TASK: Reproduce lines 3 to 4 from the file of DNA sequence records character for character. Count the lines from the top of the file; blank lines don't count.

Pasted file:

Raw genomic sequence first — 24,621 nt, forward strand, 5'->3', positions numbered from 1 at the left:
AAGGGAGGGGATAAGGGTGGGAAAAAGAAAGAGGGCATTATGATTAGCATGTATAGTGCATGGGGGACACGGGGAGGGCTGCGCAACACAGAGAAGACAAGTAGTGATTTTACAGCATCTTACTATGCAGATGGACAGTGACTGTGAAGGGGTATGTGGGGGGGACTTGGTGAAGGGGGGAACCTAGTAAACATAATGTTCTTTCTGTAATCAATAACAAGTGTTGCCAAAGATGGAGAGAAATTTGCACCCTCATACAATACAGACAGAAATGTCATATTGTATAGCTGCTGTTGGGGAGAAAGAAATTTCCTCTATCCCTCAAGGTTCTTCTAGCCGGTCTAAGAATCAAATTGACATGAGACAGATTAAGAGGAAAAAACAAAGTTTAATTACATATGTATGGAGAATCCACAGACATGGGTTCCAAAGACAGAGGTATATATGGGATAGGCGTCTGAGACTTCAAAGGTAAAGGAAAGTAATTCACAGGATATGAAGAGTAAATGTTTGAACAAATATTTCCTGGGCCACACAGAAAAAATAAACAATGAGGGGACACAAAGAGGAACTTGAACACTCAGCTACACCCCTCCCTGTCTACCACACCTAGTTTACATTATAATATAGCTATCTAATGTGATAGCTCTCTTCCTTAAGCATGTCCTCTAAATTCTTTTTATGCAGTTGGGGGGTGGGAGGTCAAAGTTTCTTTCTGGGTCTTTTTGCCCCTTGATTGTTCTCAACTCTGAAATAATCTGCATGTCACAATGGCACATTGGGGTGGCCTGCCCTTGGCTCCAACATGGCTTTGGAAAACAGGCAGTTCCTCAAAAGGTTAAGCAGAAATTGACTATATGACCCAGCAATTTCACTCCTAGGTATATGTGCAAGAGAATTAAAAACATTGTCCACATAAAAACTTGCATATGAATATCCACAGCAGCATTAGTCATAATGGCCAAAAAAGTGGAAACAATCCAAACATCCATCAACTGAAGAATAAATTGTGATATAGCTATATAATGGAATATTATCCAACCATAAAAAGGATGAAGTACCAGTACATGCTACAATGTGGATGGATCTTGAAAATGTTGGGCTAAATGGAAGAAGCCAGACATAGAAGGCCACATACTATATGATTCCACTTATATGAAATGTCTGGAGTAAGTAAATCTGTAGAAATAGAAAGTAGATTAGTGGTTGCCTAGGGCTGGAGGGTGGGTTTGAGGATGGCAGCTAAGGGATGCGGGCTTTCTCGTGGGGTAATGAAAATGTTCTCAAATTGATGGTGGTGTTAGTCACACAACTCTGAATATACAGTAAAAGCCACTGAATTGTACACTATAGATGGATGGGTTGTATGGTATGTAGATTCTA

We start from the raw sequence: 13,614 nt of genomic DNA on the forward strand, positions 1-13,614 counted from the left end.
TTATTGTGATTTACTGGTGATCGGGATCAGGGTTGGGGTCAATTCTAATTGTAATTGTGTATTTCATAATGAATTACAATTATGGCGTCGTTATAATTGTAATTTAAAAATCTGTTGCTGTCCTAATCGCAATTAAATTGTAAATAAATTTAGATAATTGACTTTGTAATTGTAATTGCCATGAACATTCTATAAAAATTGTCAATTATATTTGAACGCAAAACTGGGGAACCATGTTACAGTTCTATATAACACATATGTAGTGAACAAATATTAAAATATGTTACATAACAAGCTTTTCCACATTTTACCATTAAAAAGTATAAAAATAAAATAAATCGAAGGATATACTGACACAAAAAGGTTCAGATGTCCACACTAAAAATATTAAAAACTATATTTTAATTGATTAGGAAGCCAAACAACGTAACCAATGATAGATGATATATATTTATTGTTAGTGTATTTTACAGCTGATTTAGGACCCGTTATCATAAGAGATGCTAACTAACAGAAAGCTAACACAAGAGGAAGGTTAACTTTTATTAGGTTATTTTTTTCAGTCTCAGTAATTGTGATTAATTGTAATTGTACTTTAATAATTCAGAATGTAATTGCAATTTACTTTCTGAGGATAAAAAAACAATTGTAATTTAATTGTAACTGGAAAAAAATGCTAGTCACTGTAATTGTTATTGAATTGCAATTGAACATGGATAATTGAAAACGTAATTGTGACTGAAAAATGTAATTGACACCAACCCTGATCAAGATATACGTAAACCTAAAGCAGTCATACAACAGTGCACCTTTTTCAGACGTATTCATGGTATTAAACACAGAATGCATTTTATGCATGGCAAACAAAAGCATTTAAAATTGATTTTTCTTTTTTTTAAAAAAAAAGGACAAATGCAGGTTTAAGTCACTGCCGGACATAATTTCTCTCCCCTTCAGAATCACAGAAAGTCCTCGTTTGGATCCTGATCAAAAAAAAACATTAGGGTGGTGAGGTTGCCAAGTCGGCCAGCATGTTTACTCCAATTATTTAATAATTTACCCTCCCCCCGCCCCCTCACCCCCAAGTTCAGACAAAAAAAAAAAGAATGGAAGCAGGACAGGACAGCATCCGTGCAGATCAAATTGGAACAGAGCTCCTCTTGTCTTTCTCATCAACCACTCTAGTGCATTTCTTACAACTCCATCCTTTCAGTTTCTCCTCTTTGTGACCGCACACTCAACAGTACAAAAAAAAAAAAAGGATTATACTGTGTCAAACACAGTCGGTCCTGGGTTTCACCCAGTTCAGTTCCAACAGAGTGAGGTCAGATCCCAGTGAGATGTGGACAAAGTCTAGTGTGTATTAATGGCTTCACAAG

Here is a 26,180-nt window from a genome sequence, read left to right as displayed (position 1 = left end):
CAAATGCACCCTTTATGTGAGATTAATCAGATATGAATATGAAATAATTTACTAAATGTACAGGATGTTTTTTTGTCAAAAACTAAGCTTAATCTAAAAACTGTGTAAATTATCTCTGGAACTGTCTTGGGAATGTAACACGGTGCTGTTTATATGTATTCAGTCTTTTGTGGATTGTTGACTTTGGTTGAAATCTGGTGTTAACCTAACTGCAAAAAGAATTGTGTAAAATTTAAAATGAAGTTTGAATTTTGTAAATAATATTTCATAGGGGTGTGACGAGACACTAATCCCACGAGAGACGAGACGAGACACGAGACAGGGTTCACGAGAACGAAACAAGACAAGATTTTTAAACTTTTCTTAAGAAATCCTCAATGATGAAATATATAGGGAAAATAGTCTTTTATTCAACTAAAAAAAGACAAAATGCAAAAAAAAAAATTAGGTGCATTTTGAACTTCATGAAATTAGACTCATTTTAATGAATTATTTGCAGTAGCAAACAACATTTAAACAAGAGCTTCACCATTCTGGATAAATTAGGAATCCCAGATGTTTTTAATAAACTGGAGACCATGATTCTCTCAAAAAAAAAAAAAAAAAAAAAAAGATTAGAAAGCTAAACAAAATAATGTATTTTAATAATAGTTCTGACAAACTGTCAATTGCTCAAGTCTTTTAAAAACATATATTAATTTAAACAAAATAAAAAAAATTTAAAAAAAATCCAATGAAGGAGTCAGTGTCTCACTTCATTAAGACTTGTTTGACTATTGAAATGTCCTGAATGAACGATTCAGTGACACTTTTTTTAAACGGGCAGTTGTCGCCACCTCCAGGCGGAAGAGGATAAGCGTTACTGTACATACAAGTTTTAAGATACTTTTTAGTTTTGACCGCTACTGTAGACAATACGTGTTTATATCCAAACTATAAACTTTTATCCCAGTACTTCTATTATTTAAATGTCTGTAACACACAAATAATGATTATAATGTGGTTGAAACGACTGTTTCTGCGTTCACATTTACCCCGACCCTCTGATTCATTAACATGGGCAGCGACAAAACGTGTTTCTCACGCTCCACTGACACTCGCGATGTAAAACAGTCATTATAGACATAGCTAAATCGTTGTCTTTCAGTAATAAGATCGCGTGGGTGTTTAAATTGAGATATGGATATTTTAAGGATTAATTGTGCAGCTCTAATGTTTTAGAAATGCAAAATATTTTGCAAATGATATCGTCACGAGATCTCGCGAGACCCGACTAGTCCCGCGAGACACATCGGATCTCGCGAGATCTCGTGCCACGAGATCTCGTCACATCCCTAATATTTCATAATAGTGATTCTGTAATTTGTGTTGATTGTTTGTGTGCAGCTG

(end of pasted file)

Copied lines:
We start from the raw sequence: 13,614 nt of genomic DNA on the forward strand, positions 1-13,614 counted from the left end.
TTATTGTGATTTACTGGTGATCGGGATCAGGGTTGGGGTCAATTCTAATTGTAATTGTGTATTTCATAATGAATTACAATTATGGCGTCGTTATAATTGTAATTTAAAAATCTGTTGCTGTCCTAATCGCAATTAAATTGTAAATAAATTTAGATAATTGACTTTGTAATTGTAATTGCCATGAACATTCTATAAAAATTGTCAATTATATTTGAACGCAAAACTGGGGAACCATGTTACAGTTCTATATAACACATATGTAGTGAACAAATATTAAAATATGTTACATAACAAGCTTTTCCACATTTTACCATTAAAAAGTATAAAAATAAAATAAATCGAAGGATATACTGACACAAAAAGGTTCAGATGTCCACACTAAAAATATTAAAAACTATATTTTAATTGATTAGGAAGCCAAACAACGTAACCAATGATAGATGATATATATTTATTGTTAGTGTATTTTACAGCTGATTTAGGACCCGTTATCATAAGAGATGCTAACTAACAGAAAGCTAACACAAGAGGAAGGTTAACTTTTATTAGGTTATTTTTTTCAGTCTCAGTAATTGTGATTAATTGTAATTGTACTTTAATAATTCAGAATGTAATTGCAATTTACTTTCTGAGGATAAAAAAACAATTGTAATTTAATTGTAACTGGAAAAAAATGCTAGTCACTGTAATTGTTATTGAATTGCAATTGAACATGGATAATTGAAAACGTAATTGTGACTGAAAAATGTAATTGACACCAACCCTGATCAAGATATACGTAAACCTAAAGCAGTCATACAACAGTGCACCTTTTTCAGACGTATTCATGGTATTAAACACAGAATGCATTTTATGCATGGCAAACAAAAGCATTTAAAATTGATTTTTCTTTTTTTTAAAAAAAAAGGACAAATGCAGGTTTAAGTCACTGCCGGACATAATTTCTCTCCCCTTCAGAATCACAGAAAGTCCTCGTTTGGATCCTGATCAAAAAAAAACATTAGGGTGGTGAGGTTGCCAAGTCGGCCAGCATGTTTACTCCAATTATTTAATAATTTACCCTCCCCCCGCCCCCTCACCCCCAAGTTCAGACAAAAAAAAAAAGAATGGAAGCAGGACAGGACAGCATCCGTGCAGATCAAATTGGAACAGAGCTCCTCTTGTCTTTCTCATCAACCACTCTAGTGCATTTCTTACAACTCCATCCTTTCAGTTTCTCCTCTTTGTGACCGCACACTCAACAGTACAAAAAAAAAAAAAGGATTATACTGTGTCAAACACAGTCGGTCCTGGGTTTCACCCAGTTCAGTTCCAACAGAGTGAGGTCAGATCCCAGTGAGATGTGGACAAAGTCTAGTGTGTATTAATGGCTTCACAAG